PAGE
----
Global unions and apparel manufacturers held a second round of talks on Monday with the Cambodian government to voice their alarm at ongoing violations of workers’ rights in the country.
IndustriALL Global Union, along with eight international brands including Gap, Puma and Inditex, met with the Deputy Prime Minister Keat Chhon, four senior ministers and other government officials in Phnom Penh to demand a clear timeline in relation to the new Trade Union law, which would give workers the right to unionize and bargain collectively for better conditions.
The group also reiterated their desire for a positive future for the Cambodian garment industry and warned that continued sourcing from the country would depend on stability, transparency, predictability and the rule of law, IndustriALL stated. One unnamed clothing brand reported that it had cut its sourcing from Cambodia by 50 percent in the past year due to concerns about political instability and human rights violations in the country.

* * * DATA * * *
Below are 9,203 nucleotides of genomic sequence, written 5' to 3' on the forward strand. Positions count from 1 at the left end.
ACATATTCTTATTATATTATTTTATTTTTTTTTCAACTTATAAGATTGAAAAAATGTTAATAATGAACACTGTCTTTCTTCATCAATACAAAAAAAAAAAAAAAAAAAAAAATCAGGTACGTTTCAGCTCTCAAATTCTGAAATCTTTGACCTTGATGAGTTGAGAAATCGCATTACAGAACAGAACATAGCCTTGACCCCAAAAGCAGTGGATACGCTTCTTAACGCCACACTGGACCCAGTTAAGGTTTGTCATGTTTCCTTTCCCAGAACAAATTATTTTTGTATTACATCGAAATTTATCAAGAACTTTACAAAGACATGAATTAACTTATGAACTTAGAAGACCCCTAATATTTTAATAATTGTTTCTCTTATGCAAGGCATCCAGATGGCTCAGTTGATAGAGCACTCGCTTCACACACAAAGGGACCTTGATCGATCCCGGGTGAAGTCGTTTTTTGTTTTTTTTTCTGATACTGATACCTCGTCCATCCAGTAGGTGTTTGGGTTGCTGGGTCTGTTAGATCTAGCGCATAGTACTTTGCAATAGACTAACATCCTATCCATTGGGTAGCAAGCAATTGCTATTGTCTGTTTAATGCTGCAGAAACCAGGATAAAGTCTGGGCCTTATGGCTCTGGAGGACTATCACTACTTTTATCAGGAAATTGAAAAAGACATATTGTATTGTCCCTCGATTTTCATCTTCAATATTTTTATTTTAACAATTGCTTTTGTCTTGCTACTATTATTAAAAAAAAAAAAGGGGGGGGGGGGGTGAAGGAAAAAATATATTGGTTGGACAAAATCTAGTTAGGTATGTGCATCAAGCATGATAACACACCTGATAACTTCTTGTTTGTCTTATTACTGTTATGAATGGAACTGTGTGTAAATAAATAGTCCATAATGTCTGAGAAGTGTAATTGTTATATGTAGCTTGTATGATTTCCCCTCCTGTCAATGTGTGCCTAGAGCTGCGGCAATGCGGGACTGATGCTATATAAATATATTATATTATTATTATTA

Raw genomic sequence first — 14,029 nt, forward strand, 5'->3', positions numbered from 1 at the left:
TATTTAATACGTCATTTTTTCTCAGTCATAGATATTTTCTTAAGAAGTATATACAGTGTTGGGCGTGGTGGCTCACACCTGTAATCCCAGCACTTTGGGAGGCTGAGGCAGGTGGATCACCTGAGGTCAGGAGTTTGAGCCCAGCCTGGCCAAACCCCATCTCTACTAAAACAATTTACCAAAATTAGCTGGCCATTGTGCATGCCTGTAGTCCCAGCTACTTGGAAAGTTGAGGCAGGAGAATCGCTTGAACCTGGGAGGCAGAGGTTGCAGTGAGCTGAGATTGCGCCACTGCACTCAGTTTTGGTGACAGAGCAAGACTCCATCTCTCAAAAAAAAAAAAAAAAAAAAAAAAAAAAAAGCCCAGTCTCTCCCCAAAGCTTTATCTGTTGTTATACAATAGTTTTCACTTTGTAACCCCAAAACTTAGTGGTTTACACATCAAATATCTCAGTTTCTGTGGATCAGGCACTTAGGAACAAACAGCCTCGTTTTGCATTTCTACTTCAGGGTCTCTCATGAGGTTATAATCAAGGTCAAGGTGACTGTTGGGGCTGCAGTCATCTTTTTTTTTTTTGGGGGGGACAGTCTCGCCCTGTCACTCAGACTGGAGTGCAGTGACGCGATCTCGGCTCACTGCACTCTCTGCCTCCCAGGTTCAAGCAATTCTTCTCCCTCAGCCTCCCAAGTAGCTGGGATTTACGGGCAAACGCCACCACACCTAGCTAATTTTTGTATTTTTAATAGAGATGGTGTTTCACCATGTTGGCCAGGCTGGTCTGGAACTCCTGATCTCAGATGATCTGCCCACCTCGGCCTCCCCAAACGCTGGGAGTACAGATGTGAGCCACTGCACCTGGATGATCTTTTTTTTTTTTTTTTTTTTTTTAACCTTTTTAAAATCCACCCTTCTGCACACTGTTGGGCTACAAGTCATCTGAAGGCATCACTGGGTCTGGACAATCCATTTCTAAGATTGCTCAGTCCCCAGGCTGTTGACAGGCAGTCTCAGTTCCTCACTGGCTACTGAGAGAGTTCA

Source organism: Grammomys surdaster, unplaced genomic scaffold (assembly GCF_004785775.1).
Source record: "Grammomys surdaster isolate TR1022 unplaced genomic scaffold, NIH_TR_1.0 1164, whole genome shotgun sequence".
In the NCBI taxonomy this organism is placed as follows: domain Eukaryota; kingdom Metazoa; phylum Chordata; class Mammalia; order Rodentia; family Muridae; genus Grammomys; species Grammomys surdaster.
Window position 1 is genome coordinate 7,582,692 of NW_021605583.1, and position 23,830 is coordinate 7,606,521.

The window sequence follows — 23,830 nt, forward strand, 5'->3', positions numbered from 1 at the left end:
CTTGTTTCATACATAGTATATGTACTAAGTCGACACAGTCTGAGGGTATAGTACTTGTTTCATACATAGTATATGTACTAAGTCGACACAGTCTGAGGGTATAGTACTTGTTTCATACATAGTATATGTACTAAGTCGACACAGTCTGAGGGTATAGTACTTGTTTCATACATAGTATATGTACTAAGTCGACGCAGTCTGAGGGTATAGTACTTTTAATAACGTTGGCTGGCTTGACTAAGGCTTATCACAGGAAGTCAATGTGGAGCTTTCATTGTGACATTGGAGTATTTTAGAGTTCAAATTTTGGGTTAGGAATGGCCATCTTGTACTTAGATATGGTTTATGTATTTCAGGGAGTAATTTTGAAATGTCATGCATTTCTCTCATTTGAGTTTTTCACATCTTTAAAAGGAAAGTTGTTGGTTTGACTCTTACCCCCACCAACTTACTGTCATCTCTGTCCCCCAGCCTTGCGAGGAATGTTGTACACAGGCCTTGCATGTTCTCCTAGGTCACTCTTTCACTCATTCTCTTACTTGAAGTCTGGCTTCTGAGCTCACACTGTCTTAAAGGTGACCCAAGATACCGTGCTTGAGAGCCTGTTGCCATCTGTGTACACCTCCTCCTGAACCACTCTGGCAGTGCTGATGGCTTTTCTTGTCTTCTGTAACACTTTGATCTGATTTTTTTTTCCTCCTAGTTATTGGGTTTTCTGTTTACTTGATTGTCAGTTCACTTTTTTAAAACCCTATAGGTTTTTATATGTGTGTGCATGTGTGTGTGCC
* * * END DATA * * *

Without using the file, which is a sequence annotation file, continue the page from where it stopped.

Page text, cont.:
The discussion came in the wake of report released last week by the International Trade Union Confederation, which named Cambodia one of the worst countries in the world to work in, with a rate of five for trade union rights abuse. Only Syria and Central African Republic ranked worse.
The meeting was a follow-up to a previous talk with the Deputy Prime Minister and Ministers of Labor and Commerce in February. Despite assurances from the government during that meeting, IndustriALL’s General Secretary, Jyrki Raina, noted there have been “unprecedented levels of intimidation, violence and a declining respect for the rule of law.”
In the past few months striking garment workers who want Cambodia’s monthly minimum wage to increase from $100—$160 per month have faced police brutality. Other striking workers have been forced back to work by the military, and unions and brands maintain their concern about the continued detention of 21 protesters, IndustriALL stated.
On May 20, labor activists gathered at the Phnom Penh courthouse in support of the remaining imprisoned activists, garment workers and bystanders arrested during the violent crackdown on protests that killed five workers. Hundreds of supporters called for their release, the Asian Correspondent reported.
“The concerted message from global unions and brands to the Cambodian government is clear: political stability and respect for human and worker rights are essential to maintaining sourcing in Cambodia,” Raina said.
Cambodian garment factories reportedly employ around 400,000 workers, and the sector is the country’s biggest export earner. Brands have been warned that more unrest and poor treatment of workers could threaten the county’s future as a stable sourcing location.